Consumer medicine information

Ovidrel

Choriogonadotropin alfa

BRAND INFORMATION

Brand name

Ovidrel Pen

Active ingredient

Choriogonadotropin alfa

Schedule

S4

 

Consumer medicine information (CMI) leaflet

Please read this leaflet carefully before you start using Ovidrel.

What is in this leaflet

This leaflet answers some common questions about OVIDREL.

It does not contain all of the available information.

It does not take the place of talking to your doctor or pharmacist.

All medicines have benefits and risks. Your doctor has weighed the risks of you using OVIDREL against the benefits it will have for you.

If you have any concerns about taking this medicine, ask your doctor or pharmacist.

Keep this information with your medicine. You may want to read it again later.

What OVIDREL is used for

OVIDREL belongs to a family of hormones known as gonadotrophins, which are involved in the normal control of reproduction.

The active substance of OVIDREL is choriogonadotropin alfa that is produced in mammalian cells modified by recombinant DNA technology.

OVIDREL is used in women undergoing assisted reproductive techniques such as in vitro fertilisation (IVF). Other medicines are given first to bring about the growth and development of several follicles to produce eggs. Follicles are the structures in your ovaries that contain the egg. OVIDREL is then used to ripen (mature) these follicles.

OVIDREL is also used in women who do not produce eggs (anovulation), or who produce too few eggs (oligo-ovulation). It is used to trigger the release of eggs (ovulation), after other medicines have been used to develop the follicles.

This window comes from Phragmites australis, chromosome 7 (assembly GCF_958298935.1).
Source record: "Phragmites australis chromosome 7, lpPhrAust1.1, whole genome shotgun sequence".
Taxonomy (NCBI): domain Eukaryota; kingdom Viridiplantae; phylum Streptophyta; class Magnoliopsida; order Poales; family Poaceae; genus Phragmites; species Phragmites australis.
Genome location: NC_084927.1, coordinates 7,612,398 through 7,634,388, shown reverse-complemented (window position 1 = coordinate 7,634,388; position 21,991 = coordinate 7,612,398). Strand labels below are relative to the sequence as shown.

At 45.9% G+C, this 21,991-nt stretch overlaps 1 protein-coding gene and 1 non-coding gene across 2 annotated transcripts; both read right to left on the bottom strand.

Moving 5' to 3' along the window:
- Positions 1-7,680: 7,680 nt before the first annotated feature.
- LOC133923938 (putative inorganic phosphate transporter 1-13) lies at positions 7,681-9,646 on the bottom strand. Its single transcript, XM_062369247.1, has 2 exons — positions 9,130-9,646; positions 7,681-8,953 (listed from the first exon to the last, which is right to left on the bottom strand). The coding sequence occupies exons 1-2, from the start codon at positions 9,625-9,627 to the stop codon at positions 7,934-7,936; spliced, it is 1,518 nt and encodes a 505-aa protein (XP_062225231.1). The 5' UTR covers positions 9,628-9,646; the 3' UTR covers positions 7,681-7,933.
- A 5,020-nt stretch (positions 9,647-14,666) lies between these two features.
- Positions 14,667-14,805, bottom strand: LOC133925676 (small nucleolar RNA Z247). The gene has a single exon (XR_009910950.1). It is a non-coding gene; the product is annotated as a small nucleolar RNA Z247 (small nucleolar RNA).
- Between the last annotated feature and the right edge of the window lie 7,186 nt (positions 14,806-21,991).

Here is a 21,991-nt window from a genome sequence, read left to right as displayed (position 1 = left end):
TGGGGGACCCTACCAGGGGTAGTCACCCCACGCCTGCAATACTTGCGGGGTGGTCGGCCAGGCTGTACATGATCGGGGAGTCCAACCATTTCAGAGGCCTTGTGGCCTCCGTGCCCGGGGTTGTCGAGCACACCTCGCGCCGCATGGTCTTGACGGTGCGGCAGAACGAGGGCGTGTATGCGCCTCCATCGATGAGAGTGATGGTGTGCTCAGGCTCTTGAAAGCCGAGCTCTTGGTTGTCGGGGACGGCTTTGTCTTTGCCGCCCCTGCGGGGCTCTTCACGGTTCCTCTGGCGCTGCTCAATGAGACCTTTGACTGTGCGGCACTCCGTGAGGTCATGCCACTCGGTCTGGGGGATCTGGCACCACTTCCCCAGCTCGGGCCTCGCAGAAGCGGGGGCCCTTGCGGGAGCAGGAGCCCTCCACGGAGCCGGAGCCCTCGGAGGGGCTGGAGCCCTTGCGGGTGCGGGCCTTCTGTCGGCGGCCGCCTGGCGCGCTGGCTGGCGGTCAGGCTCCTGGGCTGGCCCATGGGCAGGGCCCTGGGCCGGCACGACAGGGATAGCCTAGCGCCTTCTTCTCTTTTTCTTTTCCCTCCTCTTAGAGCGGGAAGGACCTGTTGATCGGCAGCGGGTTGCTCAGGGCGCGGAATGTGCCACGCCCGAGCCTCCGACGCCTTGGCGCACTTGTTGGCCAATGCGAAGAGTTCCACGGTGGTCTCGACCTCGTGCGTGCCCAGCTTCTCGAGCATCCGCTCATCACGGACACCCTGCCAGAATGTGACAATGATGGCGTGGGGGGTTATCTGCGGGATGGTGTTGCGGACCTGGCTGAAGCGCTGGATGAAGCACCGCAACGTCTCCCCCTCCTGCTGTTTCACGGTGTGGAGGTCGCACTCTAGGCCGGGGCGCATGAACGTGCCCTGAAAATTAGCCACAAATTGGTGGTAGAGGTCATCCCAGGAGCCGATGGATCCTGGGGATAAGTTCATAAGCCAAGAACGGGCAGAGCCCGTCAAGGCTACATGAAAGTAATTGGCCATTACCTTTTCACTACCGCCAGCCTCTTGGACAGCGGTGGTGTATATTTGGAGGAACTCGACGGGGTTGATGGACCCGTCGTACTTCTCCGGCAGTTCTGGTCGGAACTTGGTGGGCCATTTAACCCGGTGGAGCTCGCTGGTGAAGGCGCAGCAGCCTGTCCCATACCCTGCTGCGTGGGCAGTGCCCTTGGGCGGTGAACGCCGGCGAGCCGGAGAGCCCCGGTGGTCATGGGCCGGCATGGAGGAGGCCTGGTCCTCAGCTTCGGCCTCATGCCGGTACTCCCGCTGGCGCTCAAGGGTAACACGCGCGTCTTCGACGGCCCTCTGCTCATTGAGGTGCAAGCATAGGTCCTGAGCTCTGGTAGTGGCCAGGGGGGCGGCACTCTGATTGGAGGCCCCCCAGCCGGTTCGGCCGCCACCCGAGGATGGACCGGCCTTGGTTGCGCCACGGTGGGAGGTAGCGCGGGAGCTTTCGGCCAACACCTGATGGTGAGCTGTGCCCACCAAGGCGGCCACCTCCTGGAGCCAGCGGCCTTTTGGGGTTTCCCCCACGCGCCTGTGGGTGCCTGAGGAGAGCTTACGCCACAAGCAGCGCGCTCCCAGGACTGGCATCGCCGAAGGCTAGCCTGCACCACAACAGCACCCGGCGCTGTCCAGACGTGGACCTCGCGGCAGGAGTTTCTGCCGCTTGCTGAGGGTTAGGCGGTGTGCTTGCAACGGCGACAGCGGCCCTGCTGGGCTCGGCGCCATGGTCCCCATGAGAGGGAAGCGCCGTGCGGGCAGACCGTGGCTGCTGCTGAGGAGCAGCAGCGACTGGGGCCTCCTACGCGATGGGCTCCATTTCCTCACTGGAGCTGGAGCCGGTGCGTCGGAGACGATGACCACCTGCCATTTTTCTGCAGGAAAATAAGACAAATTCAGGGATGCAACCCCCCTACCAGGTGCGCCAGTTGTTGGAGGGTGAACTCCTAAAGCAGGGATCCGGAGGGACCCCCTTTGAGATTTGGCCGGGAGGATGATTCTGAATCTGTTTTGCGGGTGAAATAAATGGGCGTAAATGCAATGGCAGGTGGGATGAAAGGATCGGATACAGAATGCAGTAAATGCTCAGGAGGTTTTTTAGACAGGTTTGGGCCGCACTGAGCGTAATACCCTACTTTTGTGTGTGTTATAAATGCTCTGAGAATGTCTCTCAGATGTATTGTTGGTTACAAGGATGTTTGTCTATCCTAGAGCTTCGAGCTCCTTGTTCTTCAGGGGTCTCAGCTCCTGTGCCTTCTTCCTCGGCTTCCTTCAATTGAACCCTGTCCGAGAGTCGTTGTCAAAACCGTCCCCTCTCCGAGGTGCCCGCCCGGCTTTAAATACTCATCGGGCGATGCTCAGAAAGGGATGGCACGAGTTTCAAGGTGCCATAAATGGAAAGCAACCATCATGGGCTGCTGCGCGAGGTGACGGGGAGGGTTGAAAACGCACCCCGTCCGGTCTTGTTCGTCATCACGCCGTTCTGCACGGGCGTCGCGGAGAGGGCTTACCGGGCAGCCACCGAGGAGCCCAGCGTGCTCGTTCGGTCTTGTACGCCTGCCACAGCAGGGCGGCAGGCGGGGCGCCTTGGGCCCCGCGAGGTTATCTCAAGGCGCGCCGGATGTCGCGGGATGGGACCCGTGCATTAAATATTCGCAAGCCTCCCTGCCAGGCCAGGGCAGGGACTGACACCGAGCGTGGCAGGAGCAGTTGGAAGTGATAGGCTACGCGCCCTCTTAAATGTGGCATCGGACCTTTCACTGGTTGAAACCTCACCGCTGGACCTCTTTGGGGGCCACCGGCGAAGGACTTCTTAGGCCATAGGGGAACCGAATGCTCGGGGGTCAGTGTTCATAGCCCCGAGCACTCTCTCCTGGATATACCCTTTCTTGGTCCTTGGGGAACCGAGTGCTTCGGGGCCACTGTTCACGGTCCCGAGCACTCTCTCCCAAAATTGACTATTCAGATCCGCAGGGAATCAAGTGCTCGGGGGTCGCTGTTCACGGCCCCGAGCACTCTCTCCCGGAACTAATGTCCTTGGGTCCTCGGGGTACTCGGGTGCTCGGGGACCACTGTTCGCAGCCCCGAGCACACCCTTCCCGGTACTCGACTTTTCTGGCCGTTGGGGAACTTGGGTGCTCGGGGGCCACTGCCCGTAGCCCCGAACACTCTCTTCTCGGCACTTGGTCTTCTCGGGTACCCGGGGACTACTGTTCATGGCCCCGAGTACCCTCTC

Your doctor may prescribe OVIDREL for another reason.

Ask your doctor if you have any questions about why OVIDREL has been prescribed for you.

OVIDREL is not addictive.

This medicine is available only with a doctor's prescription.

Before you use OVIDREL

When you must not use it

Do not use OVIDREL if:

  • you have a history of allergy to choriogonadotropin alfa, or a similar medicine, or any other inactive ingredients (listed at the end of this leaflet).
    Symptoms of an allergic reaction to OVIDREL may include shortness of breath, wheezing or difficulty breathing; swelling of the face, lips, tongue or other parts of the body; rash, itching or hives on the skin.

Do not take OVIDREL if you have, or have had, any of the following medical conditions:

  • your ovaries are unable to be stimulated to produce eggs (primary ovarian failure or premature menopause)
  • uncontrolled thyroid or adrenal gland disease
  • a tumour of the hypothalamus or pituitary gland
  • ovarian enlargement or one or more large ovarian cysts
  • cancer of your ovaries, uterus (womb) or breasts
  • fibroid tumours in your uterus which would make pregnancy impossible
  • if you have been through menopause

OVIDREL should not be used in the elderly or in children.